Parent Resources: Pediatric Crown FAQ

If your child has cavities or loses a tooth, the dentist might suggest a type of restoration called a dental crown. If your child’s dentist has recommended that your child get a pediatric dental crown, you will probably have some questions. Find the answers to many of the most frequently asked questions about dental crowns for children below.

How common are pediatric crowns?

Dental caries, commonly called tooth decay, eat away at the protective enamel on teeth, resulting in cavities. This disease, caused by bacteria, is one of the main reasons why a dentist might recommend a crown. According to the Centers for Disease Control and Prevention (CDC), between 2015 and 2019, 13.2 percent of children ages five to 19 had untreated caries.

Preformed pediatric crowns have been widely used for the past 50 years. Their use is growing as more and more parents come to understand that pediatric crowns can play an important role in supporting their child’s health. A crown can prevent further decay of the treated tooth. If a tooth is missing, it can hold space for the permanent tooth. A crown provides a stable chewing surface. Perhaps most important—it can give the child the confidence to smile.

How long do pediatric crowns last?

Crowns can last from five years to 25 or 30 years. How long a crown lasts depends on several factors, including the type of crown material, how well the crown is cared for and what kind of wear-and-tear it’s exposed to. Pediatric crowns are meant to replace primary teeth, or baby teeth, until the permanent teeth grow in. Most children have the majority of their permanent teeth by the time they are 10 or 12 years old—so chances are excellent that your child’s crown will last through their childhood.

To help ensure that the crown lasts, ask your dentist about crown materials. For example, zirconia crowns have been shown to offer several benefits, including outstanding wear and corrosion resistance, high resistance to cracking and lower chance of restoration loss than some other types of crowns. They are less likely to get plaque build-up and support better gum health.

After the crown is in place, it’s important to keep up healthy mouth habits, like regular brushing, and to avoid sticky foods.

Are pediatric crowns safe for toddlers and children?

Pediatric crowns are not only safe, they are also often the best choice to protect your child’s dental health. As with any medical or dental procedure, you and your dentist should weigh any risks against the benefits— benefits can include eliminating areas of decay, stopping enamel loss, and restoring tooth structure. An American Academy of Pediatric Dentistry paper on treating tooth decay notes that crowns are better at preventing the need for additional treatment than other restorative approaches, such as sealants and composite fillings.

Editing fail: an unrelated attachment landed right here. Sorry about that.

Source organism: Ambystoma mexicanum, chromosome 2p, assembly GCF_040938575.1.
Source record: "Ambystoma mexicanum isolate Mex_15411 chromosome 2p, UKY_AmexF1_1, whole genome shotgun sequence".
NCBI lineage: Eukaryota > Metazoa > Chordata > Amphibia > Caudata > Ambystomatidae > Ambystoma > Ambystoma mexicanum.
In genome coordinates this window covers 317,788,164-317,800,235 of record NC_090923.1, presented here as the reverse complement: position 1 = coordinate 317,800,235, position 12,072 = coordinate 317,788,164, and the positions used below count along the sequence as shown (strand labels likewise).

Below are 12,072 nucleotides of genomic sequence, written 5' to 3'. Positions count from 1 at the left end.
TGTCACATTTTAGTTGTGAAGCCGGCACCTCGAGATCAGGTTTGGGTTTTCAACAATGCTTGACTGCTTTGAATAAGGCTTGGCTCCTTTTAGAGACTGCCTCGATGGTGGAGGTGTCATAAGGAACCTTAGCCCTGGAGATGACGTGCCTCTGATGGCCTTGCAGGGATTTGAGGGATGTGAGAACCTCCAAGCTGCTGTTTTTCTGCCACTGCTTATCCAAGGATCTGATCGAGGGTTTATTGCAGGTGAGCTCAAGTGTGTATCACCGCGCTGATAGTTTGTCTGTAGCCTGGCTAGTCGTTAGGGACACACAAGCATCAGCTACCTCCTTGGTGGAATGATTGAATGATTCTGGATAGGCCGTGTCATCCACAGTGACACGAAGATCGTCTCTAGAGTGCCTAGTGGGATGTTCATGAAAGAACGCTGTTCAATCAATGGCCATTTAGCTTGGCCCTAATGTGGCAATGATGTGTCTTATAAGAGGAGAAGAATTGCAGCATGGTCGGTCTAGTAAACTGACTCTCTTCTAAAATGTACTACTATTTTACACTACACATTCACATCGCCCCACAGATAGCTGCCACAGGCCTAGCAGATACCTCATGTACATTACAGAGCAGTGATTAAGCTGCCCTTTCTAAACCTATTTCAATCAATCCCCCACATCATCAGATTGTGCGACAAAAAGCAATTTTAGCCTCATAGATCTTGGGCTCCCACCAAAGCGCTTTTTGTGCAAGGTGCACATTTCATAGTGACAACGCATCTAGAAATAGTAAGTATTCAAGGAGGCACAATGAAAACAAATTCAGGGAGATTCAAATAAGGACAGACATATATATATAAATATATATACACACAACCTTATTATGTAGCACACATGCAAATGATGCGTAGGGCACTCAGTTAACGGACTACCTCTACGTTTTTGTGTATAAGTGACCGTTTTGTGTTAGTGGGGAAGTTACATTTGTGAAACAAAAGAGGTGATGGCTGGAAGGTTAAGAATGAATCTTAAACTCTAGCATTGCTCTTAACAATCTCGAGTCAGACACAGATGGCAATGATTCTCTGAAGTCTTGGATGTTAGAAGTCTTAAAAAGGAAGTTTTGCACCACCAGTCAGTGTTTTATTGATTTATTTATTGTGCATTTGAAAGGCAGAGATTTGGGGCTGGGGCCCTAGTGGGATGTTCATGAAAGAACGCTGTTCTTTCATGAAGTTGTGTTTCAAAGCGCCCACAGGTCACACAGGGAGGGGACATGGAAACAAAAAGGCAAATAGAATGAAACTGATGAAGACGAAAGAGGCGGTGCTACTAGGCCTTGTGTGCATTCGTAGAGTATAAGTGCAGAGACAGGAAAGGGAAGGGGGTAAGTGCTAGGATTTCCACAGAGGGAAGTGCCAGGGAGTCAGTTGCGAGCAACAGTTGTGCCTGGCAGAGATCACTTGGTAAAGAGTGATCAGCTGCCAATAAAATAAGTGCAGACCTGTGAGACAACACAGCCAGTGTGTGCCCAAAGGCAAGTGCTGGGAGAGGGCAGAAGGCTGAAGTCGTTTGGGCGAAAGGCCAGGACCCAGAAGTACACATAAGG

One potential risk that can sometimes arise is an allergy or sensitivity to the restorative material, particularly the nickel/chromium (Ni-Cr) used in some types of crowns. Tell your dentist if your child is allergic to metal or has other allergies. Zirconia crowns are an excellent option for patients with metal allergies.

At what age can you get a crown?

Your child will start to get baby teeth between six months and a year old, and will have most of their permanent teeth between ages 10 and 12. Any time in between, your child could develop tooth decay or softening of tooth enamel, or could accidentally lose a tooth—all situations that might require a crown. Crowns are routinely used for children as young as two to four years old. Your dentist should have a wide selection of pediatric crowns in various sizes to match your child’s tooth. The right-sized tooth can ensure that your child can speak and chew properly. It will also hold a place to prevent crowding or shifting of the other teeth, and will restore the natural look of your child’s smile.

Which baby teeth can be crowned?

Crowns are available to fit all front and back baby teeth. Although any type of crown can be used in any position, “white” crowns are usually preferred over stainless steel crowns for front teeth as they closely mimic the appearance of natural teeth. Zirconia crowns provide the most natural-looking restorations and are more resistant to staining than plastics or composites. Zirconia is also an excellent choice for back teeth because it is resistant to fracture and withstands high bite forces, making it the most durable of all ceramics used for crowns.

Pediatric dental crown takeaways

Pediatric dental crowns are often used to restore front and back baby teeth. They are a safe and long-lasting option for children of all ages. Since 1987, Cheng Crowns has pioneered many innovations in pediatric crowns. Their crowns are designed and engineered for durability and easy placement, so your child spends less time in the dentist’s chair, has outstanding flexural strength, and has excellent aesthetics. If your child’s dentist recommends a pediatric crown, you can trust Cheng Crowns.

To learn more about restorative options for your child, read our article on different types of pediatric crowns.